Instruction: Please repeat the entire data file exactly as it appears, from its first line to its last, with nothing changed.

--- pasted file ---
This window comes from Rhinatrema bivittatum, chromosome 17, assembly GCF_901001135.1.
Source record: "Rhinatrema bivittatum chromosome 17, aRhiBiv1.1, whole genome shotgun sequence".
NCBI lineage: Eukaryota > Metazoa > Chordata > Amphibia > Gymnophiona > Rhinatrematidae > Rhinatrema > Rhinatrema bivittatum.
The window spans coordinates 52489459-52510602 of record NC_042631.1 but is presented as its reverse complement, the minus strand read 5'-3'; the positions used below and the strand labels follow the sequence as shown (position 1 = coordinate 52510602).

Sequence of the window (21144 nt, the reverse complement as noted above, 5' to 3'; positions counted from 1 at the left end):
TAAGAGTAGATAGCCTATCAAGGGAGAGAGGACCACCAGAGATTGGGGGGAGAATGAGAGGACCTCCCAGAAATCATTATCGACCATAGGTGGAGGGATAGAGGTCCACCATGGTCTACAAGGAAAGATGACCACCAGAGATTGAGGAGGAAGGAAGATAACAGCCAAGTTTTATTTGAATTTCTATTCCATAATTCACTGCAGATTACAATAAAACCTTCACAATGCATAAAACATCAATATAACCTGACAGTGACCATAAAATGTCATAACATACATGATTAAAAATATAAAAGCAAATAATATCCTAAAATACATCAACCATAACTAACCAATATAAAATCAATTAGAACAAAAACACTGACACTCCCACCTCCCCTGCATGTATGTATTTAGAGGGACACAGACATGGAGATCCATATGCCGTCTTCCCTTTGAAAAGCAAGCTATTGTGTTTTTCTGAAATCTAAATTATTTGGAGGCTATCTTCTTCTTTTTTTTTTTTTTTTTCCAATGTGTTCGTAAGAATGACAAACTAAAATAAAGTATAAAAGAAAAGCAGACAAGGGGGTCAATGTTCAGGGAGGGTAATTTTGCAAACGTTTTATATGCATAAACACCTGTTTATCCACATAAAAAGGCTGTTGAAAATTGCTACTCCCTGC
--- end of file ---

This window comes from Rhinatrema bivittatum, chromosome 17, assembly GCF_901001135.1.
Source record: "Rhinatrema bivittatum chromosome 17, aRhiBiv1.1, whole genome shotgun sequence".
NCBI lineage: Eukaryota > Metazoa > Chordata > Amphibia > Gymnophiona > Rhinatrematidae > Rhinatrema > Rhinatrema bivittatum.
The window spans coordinates 52489459-52510602 of record NC_042631.1 but is presented as its reverse complement, the minus strand read 5'-3'; the positions used below and the strand labels follow the sequence as shown (position 1 = coordinate 52510602).

Sequence of the window (21144 nt, the reverse complement as noted above, 5' to 3'; positions counted from 1 at the left end):
TAAGAGTAGATAGCCTATCAAGGGAGAGAGGACCACCAGAGATTGGGGGGAGAATGAGAGGACCTCCCAGAAATCATTATCGACCATAGGTGGAGGGATAGAGGTCCACCATGGTCTACAAGGAAAGATGACCACCAGAGATTGAGGAGGAAGGAAGATAACAGCCAAGTTTTATTTGAATTTCTATTCCATAATTCACTGCAGATTACAATAAAACCTTCACAATGCATAAAACATCAATATAACCTGACAGTGACCATAAAATGTCATAACATACATGATTAAAAATATAAAAGCAAATAATATCCTAAAATACATCAACCATAACTAACCAATATAAAATCAATTAGAACAAAAACACTGACACTCCCACCTCCCCTGCATGTATGTATTTAGAGGGACACAGACATGGAGATCCATATGCCGTCTTCCCTTTGAAAAGCAAGCTATTGTGTTTTTCTGAAATCTAAATTATTTGGAGGCTATCTTCTTCTTTTTTTTTTTTTTTTTCCAATGTGTTCGTAAGAATGACAAACTAAAATAAAGTATAAAAGAAAAGCAGACAAGGGGGTCAATGTTCAGGGAGGGTAATTTTGCAAACGTTTTATATGCATAAACACCTGTTTATCCACATAAAAAGGCTGTTGAAAATTGCTACTCCCTGC